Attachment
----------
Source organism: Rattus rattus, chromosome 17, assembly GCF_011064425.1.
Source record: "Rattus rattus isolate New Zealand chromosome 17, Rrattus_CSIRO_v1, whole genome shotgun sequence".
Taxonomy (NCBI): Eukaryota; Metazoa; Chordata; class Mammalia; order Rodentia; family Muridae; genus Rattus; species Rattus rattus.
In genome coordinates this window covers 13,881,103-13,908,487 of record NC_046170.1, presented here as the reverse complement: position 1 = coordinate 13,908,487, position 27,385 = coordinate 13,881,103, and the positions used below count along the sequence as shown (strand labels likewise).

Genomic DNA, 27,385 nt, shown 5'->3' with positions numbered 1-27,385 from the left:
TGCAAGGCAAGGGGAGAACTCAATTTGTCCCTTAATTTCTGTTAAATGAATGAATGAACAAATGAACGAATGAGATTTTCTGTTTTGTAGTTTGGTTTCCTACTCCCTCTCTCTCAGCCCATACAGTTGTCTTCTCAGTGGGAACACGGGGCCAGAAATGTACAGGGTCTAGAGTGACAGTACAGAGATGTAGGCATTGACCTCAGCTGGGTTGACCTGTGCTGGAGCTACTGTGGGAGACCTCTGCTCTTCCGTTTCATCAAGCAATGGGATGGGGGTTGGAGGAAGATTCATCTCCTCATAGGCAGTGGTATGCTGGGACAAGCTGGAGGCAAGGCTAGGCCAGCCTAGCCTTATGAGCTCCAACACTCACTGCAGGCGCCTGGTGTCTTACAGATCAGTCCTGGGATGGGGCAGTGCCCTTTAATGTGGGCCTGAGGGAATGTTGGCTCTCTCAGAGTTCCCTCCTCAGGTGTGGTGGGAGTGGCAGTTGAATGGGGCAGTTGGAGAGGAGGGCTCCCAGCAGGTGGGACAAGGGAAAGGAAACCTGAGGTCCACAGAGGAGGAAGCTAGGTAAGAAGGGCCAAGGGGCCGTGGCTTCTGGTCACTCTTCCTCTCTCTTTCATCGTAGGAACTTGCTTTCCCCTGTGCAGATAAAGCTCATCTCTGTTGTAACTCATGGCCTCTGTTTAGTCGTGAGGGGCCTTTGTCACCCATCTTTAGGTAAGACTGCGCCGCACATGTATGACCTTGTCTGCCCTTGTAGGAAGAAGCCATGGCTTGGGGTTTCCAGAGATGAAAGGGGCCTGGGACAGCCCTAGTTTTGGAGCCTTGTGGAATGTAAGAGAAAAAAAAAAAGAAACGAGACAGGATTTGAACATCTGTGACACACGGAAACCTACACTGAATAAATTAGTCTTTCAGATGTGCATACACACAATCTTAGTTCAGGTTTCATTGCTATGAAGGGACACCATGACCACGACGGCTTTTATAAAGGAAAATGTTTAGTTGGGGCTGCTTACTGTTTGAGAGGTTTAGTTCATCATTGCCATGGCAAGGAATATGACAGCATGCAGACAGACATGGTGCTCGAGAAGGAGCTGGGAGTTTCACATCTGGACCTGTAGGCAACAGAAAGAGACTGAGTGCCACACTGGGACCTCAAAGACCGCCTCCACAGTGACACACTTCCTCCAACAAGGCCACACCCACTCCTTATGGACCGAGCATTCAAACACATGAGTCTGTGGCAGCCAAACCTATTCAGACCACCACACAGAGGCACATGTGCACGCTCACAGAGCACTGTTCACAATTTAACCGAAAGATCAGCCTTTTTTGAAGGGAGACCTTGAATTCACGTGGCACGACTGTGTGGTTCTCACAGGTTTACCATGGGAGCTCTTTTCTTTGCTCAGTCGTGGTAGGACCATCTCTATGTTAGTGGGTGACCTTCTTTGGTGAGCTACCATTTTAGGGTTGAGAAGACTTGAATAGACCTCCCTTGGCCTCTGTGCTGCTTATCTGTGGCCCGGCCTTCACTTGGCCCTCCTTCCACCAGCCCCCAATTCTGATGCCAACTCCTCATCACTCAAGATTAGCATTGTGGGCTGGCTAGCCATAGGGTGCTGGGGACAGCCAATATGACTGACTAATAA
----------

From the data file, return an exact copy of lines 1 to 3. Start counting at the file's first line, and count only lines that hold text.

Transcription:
Source organism: Rattus rattus, chromosome 17, assembly GCF_011064425.1.
Source record: "Rattus rattus isolate New Zealand chromosome 17, Rrattus_CSIRO_v1, whole genome shotgun sequence".
Taxonomy (NCBI): Eukaryota; Metazoa; Chordata; class Mammalia; order Rodentia; family Muridae; genus Rattus; species Rattus rattus.